Our NYC workers’ comp attorneys explain how the technology can become a hazard
Advanced wearable safety devices known as “industrial exoskeletons” have been hailed by workplace safety advocates for helping to prevent workplace accidents, which often result in injured workers pursuing workers’ compensation benefits.
However, a recent scientific study raises concerns about the cognitive effects on the brain while workers wear industrial exoskeleton devices. "This is the first study looking into the brain as a user was performing a lifting task wearing a back exoskeleton," Texas A&M University associated professor Ranjana Mehta said in a recent interview with Science Daily.
Mehta co-authored the study of the cognitive effects of industrial exoskeleton devices with fellow researchers from Texas A&M and Ohio State University. Mehta works in the Department of Industrial and Systems Engineering and serves as the director of the university’s NeuroErgonomics Laboratory.
What is an industrial exoskeleton?
Wearable industrial exoskeleton devices provide physical support for workers required to lift heavy objects. Often worn on the back and shoulders, such mechanical devices often allow workers to lift extremely heavy objects they would otherwise not be able to move on their own.
There are two main types of industrial exoskeletons:
- Passive industrial exoskeleton – These types of devices are powered by natural human movement, often using a series of springs and counterbalance forces.
- Active industrial exoskeleton – These types of devices are powered by electric motors, hydraulic devices, and other technological tools. The person wearing the device operates the exoskeleton like other industrial machines. As a result, these types of industrial exoskeletons are sometimes referred to as “robotic exoskeletons.”
What are the benefits of industrial exoskeleton devices?
Industrial exoskeleton devices have several intended benefits. These include:
- Fewer employee injuries, particularly lower back injuries due to lifting heavy objects.
- Increased productivity since workers wearing these devices can lift heavier objects or move more objects at one time.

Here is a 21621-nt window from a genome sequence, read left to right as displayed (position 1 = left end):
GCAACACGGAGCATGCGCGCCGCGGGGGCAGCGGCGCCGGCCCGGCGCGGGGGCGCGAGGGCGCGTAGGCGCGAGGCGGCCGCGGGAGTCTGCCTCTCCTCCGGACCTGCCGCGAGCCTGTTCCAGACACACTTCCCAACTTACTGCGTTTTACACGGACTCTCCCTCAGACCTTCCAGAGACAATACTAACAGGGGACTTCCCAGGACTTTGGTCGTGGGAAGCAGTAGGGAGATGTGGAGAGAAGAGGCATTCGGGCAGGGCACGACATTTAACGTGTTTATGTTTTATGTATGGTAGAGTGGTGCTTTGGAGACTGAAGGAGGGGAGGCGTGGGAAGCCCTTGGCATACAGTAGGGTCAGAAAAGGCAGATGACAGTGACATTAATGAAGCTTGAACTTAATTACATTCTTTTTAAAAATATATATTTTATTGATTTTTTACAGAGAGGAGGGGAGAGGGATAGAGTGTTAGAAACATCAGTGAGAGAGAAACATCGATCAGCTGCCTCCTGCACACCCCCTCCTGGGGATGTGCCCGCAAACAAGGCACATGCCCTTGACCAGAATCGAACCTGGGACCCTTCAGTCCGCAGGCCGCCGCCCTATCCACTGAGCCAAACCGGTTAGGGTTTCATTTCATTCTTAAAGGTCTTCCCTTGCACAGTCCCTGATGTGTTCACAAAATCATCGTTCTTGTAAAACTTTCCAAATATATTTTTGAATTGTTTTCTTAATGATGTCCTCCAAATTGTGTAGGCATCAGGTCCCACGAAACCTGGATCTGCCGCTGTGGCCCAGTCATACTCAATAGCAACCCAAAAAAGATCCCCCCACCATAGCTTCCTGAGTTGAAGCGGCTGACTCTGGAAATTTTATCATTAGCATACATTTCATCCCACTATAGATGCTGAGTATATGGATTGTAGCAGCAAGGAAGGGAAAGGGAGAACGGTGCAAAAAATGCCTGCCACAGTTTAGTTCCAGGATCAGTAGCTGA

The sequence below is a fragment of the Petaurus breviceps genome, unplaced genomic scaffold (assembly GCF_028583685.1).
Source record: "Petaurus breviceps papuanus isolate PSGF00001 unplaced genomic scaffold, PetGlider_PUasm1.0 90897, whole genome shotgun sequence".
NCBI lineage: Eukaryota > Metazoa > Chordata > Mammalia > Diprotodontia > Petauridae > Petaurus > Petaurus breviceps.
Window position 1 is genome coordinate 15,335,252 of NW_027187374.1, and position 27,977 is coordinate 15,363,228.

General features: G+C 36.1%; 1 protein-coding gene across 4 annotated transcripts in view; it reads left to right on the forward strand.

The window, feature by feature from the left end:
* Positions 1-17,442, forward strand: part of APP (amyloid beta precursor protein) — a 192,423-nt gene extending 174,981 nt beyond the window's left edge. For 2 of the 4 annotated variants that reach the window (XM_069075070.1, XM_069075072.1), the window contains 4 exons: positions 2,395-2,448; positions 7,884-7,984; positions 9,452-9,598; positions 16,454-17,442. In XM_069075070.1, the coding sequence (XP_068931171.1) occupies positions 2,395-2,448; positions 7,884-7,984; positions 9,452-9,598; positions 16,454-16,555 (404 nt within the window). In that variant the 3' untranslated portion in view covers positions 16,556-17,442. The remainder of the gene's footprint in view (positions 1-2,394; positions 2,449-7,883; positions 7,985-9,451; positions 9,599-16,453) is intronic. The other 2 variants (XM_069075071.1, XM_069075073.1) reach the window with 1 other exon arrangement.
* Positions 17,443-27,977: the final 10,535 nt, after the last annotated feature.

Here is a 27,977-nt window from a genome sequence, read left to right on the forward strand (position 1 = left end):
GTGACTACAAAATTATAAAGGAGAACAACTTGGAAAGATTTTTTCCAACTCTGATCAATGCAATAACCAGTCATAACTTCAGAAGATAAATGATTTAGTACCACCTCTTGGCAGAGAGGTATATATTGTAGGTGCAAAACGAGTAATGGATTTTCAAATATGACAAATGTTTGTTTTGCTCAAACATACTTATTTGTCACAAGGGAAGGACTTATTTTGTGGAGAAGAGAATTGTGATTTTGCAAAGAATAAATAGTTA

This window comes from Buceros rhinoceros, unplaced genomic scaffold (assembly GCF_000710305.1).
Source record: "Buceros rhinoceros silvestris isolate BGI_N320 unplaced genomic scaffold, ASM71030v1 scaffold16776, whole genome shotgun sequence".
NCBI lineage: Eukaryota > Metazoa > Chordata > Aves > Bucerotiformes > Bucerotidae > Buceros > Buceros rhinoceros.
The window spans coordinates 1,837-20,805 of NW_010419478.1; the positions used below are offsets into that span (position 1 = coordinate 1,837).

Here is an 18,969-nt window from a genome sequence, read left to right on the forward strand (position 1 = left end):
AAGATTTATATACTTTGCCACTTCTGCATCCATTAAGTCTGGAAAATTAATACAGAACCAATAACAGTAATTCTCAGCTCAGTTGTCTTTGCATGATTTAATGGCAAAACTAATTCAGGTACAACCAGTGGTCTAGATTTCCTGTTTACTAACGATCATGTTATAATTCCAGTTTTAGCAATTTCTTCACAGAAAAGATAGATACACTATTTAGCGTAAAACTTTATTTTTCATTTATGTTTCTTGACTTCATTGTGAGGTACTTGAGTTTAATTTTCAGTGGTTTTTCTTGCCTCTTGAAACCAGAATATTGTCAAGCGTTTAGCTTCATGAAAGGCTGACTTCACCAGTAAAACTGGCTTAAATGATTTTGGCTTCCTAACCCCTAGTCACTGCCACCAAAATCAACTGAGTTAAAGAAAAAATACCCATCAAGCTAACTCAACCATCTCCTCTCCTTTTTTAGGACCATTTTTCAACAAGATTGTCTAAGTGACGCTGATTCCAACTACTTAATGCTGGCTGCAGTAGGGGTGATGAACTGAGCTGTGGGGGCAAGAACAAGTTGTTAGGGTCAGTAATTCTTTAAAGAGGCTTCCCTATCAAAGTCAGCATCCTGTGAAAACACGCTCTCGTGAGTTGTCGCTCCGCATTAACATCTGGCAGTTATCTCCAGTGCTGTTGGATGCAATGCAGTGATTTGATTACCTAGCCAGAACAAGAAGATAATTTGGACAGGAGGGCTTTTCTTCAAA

- Improved workplace safety.
Because industrial exoskeleton devices can be potentially beneficial, many companies have spent billions of dollars on such devices. In recent years, the annual economic benefit of industrial exoskeleton devices (due to fewer workplace injuries and increased productivity) has been estimated to be nearly $800 billion each year, according to the Centers for Disease Control and Prevention (CDC).
Even so, workers who wear industrial exoskeletons can still be severely injured in a workplace accident.
What are the risks of industrial exoskeleton devices?
The recent study conducted by researchers from Texas A&M and Ohio State University highlighted a concern about industrial exoskeleton devices not previously addressed in other studies – worker distraction.
In the study, researchers asked workers to perform simple mathematical problems while wearing an industrial exoskeleton device. The study found that when workers had to perform mathematical problems while operating the device, “they lost whatever biomechanical benefits were offered by the exoskeleton in the first place,” Science Daily reported.
"We wanted to shed some light on how the use of an industrial exoskeleton impacts the worker's motor and cognitive capabilities, given that the worker has to learn new motor strategies to work efficiently while wearing exoskeletons to do their work,” Mehta said in an interview with Science Daily.
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You might think you don’t need an attorney if you got hurt at work in an accident. Injured workers in New York automatically receive workers’ compensation benefits to cover the cost of their medical expenses and a portion of their lost wages, right?
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